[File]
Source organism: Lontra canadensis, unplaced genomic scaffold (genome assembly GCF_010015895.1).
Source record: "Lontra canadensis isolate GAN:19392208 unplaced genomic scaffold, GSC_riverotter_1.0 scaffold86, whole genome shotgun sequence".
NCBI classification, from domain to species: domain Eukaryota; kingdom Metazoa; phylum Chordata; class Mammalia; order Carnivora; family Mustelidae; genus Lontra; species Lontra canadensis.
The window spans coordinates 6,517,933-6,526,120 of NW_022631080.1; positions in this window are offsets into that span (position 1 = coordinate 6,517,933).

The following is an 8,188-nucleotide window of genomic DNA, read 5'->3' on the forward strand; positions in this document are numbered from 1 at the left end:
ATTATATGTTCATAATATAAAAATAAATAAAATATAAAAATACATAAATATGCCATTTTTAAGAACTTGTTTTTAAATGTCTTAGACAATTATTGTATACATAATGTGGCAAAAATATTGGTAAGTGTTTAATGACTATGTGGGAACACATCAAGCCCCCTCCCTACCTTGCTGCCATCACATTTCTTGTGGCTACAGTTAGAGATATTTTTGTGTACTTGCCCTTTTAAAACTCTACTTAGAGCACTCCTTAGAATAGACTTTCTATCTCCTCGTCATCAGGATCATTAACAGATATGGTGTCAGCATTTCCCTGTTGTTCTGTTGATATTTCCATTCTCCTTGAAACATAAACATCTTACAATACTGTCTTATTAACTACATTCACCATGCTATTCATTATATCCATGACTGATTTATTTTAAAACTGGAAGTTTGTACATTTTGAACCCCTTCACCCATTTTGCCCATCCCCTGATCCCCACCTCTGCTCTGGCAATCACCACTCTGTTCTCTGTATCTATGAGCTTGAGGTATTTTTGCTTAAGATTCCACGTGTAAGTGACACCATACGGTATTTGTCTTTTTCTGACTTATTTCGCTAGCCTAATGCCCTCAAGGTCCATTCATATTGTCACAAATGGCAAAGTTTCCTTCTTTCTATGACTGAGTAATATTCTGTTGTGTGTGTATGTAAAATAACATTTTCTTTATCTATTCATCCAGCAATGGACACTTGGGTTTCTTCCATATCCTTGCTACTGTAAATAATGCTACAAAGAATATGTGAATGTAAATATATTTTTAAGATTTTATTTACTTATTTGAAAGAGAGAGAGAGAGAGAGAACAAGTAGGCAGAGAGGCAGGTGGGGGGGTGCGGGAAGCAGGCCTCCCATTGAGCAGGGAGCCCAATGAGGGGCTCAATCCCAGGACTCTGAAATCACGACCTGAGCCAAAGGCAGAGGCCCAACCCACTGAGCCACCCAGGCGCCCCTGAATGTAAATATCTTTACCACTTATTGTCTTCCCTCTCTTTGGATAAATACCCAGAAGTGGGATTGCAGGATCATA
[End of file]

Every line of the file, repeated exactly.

Source organism: Lontra canadensis, unplaced genomic scaffold (genome assembly GCF_010015895.1).
Source record: "Lontra canadensis isolate GAN:19392208 unplaced genomic scaffold, GSC_riverotter_1.0 scaffold86, whole genome shotgun sequence".
NCBI classification, from domain to species: domain Eukaryota; kingdom Metazoa; phylum Chordata; class Mammalia; order Carnivora; family Mustelidae; genus Lontra; species Lontra canadensis.
The window spans coordinates 6,517,933-6,526,120 of NW_022631080.1; positions in this window are offsets into that span (position 1 = coordinate 6,517,933).

The following is an 8,188-nucleotide window of genomic DNA, read 5'->3' on the forward strand; positions in this document are numbered from 1 at the left end:
ATTATATGTTCATAATATAAAAATAAATAAAATATAAAAATACATAAATATGCCATTTTTAAGAACTTGTTTTTAAATGTCTTAGACAATTATTGTATACATAATGTGGCAAAAATATTGGTAAGTGTTTAATGACTATGTGGGAACACATCAAGCCCCCTCCCTACCTTGCTGCCATCACATTTCTTGTGGCTACAGTTAGAGATATTTTTGTGTACTTGCCCTTTTAAAACTCTACTTAGAGCACTCCTTAGAATAGACTTTCTATCTCCTCGTCATCAGGATCATTAACAGATATGGTGTCAGCATTTCCCTGTTGTTCTGTTGATATTTCCATTCTCCTTGAAACATAAACATCTTACAATACTGTCTTATTAACTACATTCACCATGCTATTCATTATATCCATGACTGATTTATTTTAAAACTGGAAGTTTGTACATTTTGAACCCCTTCACCCATTTTGCCCATCCCCTGATCCCCACCTCTGCTCTGGCAATCACCACTCTGTTCTCTGTATCTATGAGCTTGAGGTATTTTTGCTTAAGATTCCACGTGTAAGTGACACCATACGGTATTTGTCTTTTTCTGACTTATTTCGCTAGCCTAATGCCCTCAAGGTCCATTCATATTGTCACAAATGGCAAAGTTTCCTTCTTTCTATGACTGAGTAATATTCTGTTGTGTGTGTATGTAAAATAACATTTTCTTTATCTATTCATCCAGCAATGGACACTTGGGTTTCTTCCATATCCTTGCTACTGTAAATAATGCTACAAAGAATATGTGAATGTAAATATATTTTTAAGATTTTATTTACTTATTTGAAAGAGAGAGAGAGAGAGAGAACAAGTAGGCAGAGAGGCAGGTGGGGGGGTGCGGGAAGCAGGCCTCCCATTGAGCAGGGAGCCCAATGAGGGGCTCAATCCCAGGACTCTGAAATCACGACCTGAGCCAAAGGCAGAGGCCCAACCCACTGAGCCACCCAGGCGCCCCTGAATGTAAATATCTTTACCACTTATTGTCTTCCCTCTCTTTGGATAAATACCCAGAAGTGGGATTGCAGGATCATA